As has been seen, the former type of claim (1 above) may be excluded from the property of the bankrupt estate, and remain a claim which can be brought or continued by the bankrupt in their own right.

However, the latter type of claim (2 above) will, as a general rule, vest in the trustee in bankruptcy and so will not be able to be brought or continued independently by the bankrupt. For example, if a bankrupt former bank customer were to allege that their health, reputation or credit had been detrimentally affected by a loan approval relating to an unsuccessful property development, this type of claim would not be excluded from the bankrupt's estate under section 116(2)(g) of the Bankruptcy Act.

Key takeaways

The application of section 116(2)(g) and section 60(4) of the Bankruptcy Act seems straightforward enough in theory, however it becomes less clear when a bankrupt's cause of action is 'mixed' involving elements of property and contractual rights or tort and personal injury.

This decision is important as it provides some guidance as to the application of section 60(4) and section 116(2)(g) and when an action will be stayed in the context of a party's bankruptcy.

The decision also reaffirms the importance of substance over form in determining when a bankrupt's action will fall within section 60(4) of the Bankruptcy Act.

This article is intended to provide commentary and general information. It should not be relied upon as legal advice. Formal legal advice should be sought in particular transactions or on matters of interest arising from this article. Authors listed may not be admitted in all states and territories

To print this article, all you need is to be registered on Mondaq.com.

Click to Login as an existing user or Register so you can print this article.

Authors
 
Some comments from our readers…
“The articles are extremely timely and highly applicable”
“I often find critical information not available elsewhere”
“As in-house counsel, Mondaq’s service is of great value”

Up-coming Events Search
Tools
Print
Font Size:
Translation
Channels
Mondaq on Twitter
 
Register for Access and our Free Biweekly Alert for
This service is completely free. Access 250,000 archived articles from 100+ countries and get a personalised email twice a week covering developments (and yes, our lawyers like to think you’ve read our Disclaimer).
 
Email Address
Company Name
Password
Confirm Password
Position
Mondaq Topics -- Select your Interests
 Accounting
 Anti-trust
 Commercial
 Compliance
 Consumer
 Criminal
 Employment
 Energy
 Environment
 Family
 Finance
 Government
 Healthcare
 Immigration
 Insolvency
 Insurance
 International
 IP
 Law Performance
 Law Practice
 Litigation
 Media & IT
 Privacy
 Real Estate
 Strategy
 Tax
 Technology
 Transport
 Wealth Mgt
Regions
Africa
Asia
Asia Pacific
Australasia
Canada
Caribbean
Europe
European Union
Latin America
Middle East
U.K.
United States
Worldwide Updates
Check to state you have read and
agree to our Terms and Conditions

Terms & Conditions and Privacy Statement

Mondaq.com (the Website) is owned and managed by Mondaq Ltd and as a user you are granted a non-exclusive, revocable license to access the Website under its terms and conditions of use. Your use of the Website constitutes your agreement to the following terms and conditions of use. Mondaq Ltd may terminate your use of the Website if you are in breach of these terms and conditions or if Mondaq Ltd decides to terminate your license of use for whatever reason.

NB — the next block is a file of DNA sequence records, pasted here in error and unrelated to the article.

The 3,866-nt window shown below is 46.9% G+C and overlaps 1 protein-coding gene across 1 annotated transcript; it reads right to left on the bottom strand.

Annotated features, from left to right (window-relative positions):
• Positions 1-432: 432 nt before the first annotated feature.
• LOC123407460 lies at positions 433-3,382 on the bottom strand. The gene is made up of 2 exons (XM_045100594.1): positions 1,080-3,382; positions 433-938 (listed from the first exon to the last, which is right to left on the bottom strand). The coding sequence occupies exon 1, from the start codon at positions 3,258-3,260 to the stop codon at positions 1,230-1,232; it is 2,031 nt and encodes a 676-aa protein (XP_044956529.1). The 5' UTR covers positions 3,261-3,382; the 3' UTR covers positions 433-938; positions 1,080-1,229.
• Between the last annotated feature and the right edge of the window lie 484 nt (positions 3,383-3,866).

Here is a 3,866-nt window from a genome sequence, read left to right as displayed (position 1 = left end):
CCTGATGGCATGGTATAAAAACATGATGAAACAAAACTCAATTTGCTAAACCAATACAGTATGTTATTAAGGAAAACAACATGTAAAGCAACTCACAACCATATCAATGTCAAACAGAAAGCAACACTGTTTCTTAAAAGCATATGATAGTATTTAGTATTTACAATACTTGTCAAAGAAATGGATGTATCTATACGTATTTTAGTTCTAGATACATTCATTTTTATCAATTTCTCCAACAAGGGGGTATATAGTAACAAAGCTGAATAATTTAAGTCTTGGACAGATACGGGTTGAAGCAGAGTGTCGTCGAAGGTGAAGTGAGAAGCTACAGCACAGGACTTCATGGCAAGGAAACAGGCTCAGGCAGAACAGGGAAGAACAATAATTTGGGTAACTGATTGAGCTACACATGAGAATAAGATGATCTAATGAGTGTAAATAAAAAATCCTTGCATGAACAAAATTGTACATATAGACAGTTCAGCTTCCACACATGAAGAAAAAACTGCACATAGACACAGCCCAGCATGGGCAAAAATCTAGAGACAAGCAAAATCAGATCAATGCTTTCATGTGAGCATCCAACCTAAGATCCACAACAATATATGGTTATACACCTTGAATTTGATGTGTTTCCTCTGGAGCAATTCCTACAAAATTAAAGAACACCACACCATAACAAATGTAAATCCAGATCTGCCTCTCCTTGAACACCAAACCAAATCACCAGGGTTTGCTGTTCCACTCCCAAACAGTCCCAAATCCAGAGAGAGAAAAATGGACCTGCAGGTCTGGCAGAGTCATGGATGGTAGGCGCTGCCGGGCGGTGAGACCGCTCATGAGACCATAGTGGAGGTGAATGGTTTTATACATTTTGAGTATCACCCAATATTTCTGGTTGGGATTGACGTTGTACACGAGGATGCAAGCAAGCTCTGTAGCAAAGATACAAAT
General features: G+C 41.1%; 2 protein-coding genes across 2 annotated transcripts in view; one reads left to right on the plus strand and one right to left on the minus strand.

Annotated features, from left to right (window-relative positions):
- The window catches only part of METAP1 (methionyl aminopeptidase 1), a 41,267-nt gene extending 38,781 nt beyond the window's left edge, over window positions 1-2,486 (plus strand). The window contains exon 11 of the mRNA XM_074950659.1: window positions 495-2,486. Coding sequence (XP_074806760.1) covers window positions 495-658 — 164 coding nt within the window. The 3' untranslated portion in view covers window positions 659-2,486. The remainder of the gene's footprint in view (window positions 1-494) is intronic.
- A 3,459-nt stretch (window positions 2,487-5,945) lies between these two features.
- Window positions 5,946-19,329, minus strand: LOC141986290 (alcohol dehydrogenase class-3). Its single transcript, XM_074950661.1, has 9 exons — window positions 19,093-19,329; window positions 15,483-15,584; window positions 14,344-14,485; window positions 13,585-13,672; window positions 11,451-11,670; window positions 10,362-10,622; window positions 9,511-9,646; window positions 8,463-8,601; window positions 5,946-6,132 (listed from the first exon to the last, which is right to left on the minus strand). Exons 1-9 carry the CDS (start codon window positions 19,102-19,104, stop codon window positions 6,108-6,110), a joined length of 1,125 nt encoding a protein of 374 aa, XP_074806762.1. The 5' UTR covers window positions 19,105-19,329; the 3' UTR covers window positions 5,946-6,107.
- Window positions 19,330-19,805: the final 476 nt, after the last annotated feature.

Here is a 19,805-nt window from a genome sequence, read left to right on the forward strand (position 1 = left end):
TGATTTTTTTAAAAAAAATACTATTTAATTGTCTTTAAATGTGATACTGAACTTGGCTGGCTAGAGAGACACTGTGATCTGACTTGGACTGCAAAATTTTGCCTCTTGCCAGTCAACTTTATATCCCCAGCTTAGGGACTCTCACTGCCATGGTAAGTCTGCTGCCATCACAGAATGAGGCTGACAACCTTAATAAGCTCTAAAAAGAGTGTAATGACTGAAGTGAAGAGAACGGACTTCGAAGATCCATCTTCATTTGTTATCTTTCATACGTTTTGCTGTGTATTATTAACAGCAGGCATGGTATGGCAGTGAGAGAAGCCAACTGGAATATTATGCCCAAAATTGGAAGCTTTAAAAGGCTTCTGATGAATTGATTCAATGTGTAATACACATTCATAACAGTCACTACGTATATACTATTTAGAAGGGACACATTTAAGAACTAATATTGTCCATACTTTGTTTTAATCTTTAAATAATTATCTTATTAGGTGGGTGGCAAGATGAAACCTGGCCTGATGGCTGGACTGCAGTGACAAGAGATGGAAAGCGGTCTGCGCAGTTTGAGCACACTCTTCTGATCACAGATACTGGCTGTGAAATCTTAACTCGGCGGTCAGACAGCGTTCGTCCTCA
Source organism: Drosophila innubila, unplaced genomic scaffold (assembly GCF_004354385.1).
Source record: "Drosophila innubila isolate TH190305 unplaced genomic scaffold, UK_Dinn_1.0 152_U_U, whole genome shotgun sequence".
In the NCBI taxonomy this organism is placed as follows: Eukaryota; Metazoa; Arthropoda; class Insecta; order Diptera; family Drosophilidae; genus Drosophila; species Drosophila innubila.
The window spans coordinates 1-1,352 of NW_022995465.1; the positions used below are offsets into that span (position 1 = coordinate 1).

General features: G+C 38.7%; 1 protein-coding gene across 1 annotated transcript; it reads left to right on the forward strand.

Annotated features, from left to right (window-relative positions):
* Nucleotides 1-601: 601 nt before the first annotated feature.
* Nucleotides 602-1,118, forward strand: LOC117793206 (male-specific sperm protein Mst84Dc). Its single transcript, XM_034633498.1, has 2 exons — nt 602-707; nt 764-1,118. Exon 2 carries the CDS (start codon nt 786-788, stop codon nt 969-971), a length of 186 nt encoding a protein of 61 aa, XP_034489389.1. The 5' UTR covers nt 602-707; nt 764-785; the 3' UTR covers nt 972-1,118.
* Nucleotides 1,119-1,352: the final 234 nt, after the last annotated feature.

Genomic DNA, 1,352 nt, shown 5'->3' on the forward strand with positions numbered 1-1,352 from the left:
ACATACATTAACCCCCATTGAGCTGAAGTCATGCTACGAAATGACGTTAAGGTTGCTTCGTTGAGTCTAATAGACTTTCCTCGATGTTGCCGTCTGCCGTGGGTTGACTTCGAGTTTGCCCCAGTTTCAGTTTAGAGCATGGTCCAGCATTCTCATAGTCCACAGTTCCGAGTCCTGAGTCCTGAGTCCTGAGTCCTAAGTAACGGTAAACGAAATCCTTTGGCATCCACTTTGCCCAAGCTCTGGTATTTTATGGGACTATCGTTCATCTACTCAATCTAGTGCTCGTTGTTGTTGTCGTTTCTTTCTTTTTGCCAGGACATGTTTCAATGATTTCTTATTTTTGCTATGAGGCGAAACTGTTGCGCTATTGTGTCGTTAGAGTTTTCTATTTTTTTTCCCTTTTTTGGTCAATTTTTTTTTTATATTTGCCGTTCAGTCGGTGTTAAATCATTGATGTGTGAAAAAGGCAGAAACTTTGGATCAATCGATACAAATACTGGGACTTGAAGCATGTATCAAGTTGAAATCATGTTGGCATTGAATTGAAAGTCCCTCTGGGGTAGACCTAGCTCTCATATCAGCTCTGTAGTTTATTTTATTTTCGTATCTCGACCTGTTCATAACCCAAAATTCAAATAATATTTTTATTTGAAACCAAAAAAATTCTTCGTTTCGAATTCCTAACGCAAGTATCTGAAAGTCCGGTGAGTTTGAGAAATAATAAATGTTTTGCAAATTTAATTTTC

Use of www.mondaq.com

You may use the Website but are required to register as a user if you wish to read the full text of the content and articles available (the Content). You may not modify, publish, transmit, transfer or sell, reproduce, create derivative works from, distribute, perform, link, display, or in any way exploit any of the Content, in whole or in part, except as expressly permitted in these terms & conditions or with the prior written consent of Mondaq Ltd. You may not use electronic or other means to extract details or information about Mondaq.com’s content, users or contributors in order to offer them any services or products which compete directly or indirectly with Mondaq Ltd’s services and products.

Disclaimer

Mondaq Ltd and/or its respective suppliers make no representations about the suitability of the information contained in the documents and related graphics published on this server for any purpose. All such documents and related graphics are provided "as is" without warranty of any kind. Mondaq Ltd and/or its respective suppliers hereby disclaim all warranties and conditions with regard to this information, including all implied warranties and conditions of merchantability, fitness for a particular purpose, title and non-infringement. In no event shall Mondaq Ltd and/or its respective suppliers be liable for any special, indirect or consequential damages or any damages whatsoever resulting from loss of use, data or profits, whether in an action of contract, negligence or other tortious action, arising out of or in connection with the use or performance of information available from this server.

The documents and related graphics published on this server could include technical inaccuracies or typographical errors. Changes are periodically added to the information herein. Mondaq Ltd and/or its respective suppliers may make improvements and/or changes in the product(s) and/or the program(s) described herein at any time.

Registration

Mondaq Ltd requires you to register and provide information that personally identifies you, including what sort of information you are interested in, for three primary purposes:

  • To allow you to personalize the Mondaq websites you are visiting.
  • To enable features such as password reminder, newsletter alerts, email a colleague, and linking from Mondaq (and its affiliate sites) to your website.
  • To produce demographic feedback for our information providers who provide information free for your use.

Mondaq (and its affiliate sites) do not sell or provide your details to third parties other than information providers. The reason we provide our information providers with this information is so that they can measure the response their articles are receiving and provide you with information about their products and services.

If you do not want us to provide your name and email address you may opt out by clicking here .

If you do not wish to receive any future announcements of products and services offered by Mondaq by clicking here .

Information Collection and Use